that if the crest of the ridge behind the fort, and distant from it by only four hundred yards, could be carried, it would secure the most important results, carrying with it Petersburg, and probably a large part of the enemy's artillery and infantry.
Meade's testimony.—Ibid., p. 126.
About the time fixed for the assault, which was the morning of the 30th of July, there happened a conjuncture of events that promised a happy bearing on the result.
Four days before —that is, on the 26th of July—an expeditionary force under General Hancock, consisting of the Second Corps with two divisions of Sheridan's cavalry, had been sent to operate towards Richmond by the north side of the James.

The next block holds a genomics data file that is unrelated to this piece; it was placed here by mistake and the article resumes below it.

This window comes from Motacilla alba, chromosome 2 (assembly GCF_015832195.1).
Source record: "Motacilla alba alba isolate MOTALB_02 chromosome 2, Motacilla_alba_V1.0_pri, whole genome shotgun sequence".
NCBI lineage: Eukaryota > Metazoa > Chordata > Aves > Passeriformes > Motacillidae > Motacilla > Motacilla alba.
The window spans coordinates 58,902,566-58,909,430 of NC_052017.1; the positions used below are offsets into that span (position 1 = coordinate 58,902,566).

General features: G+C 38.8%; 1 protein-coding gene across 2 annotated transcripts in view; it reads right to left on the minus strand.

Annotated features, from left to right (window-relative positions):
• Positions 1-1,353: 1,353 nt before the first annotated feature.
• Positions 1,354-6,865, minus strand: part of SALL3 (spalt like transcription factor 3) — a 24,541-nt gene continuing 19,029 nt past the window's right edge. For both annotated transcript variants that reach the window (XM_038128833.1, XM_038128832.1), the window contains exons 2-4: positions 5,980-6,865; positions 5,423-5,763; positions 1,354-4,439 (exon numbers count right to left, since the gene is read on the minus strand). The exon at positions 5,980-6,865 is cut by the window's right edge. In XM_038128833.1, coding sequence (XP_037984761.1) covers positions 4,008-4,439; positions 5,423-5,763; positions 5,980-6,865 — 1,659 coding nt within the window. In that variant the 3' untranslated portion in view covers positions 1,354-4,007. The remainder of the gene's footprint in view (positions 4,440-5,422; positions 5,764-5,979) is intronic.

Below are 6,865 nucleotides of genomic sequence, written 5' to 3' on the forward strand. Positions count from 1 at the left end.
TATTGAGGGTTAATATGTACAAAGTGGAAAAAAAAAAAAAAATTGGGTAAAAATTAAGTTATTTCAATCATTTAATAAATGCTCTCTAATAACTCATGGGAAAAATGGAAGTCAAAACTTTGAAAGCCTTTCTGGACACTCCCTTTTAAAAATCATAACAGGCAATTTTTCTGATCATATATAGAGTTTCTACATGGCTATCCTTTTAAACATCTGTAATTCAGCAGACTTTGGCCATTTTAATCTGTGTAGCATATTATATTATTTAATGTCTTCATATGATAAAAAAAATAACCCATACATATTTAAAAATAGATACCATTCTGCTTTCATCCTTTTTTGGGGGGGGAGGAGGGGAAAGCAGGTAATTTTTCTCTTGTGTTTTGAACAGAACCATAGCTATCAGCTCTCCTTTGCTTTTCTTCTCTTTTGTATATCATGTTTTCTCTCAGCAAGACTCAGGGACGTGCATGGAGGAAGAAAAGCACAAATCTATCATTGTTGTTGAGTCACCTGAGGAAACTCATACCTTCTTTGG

Hancock crossed at Deep Bottom on the night of the 26th, with instructions to proceed rapidly to Chapin's Bluff, where Lee had established ponton-bridges, that were his means of communication between the two parts of his army.
Hancock was to prevent Confederate re-enforcements from being sent to t<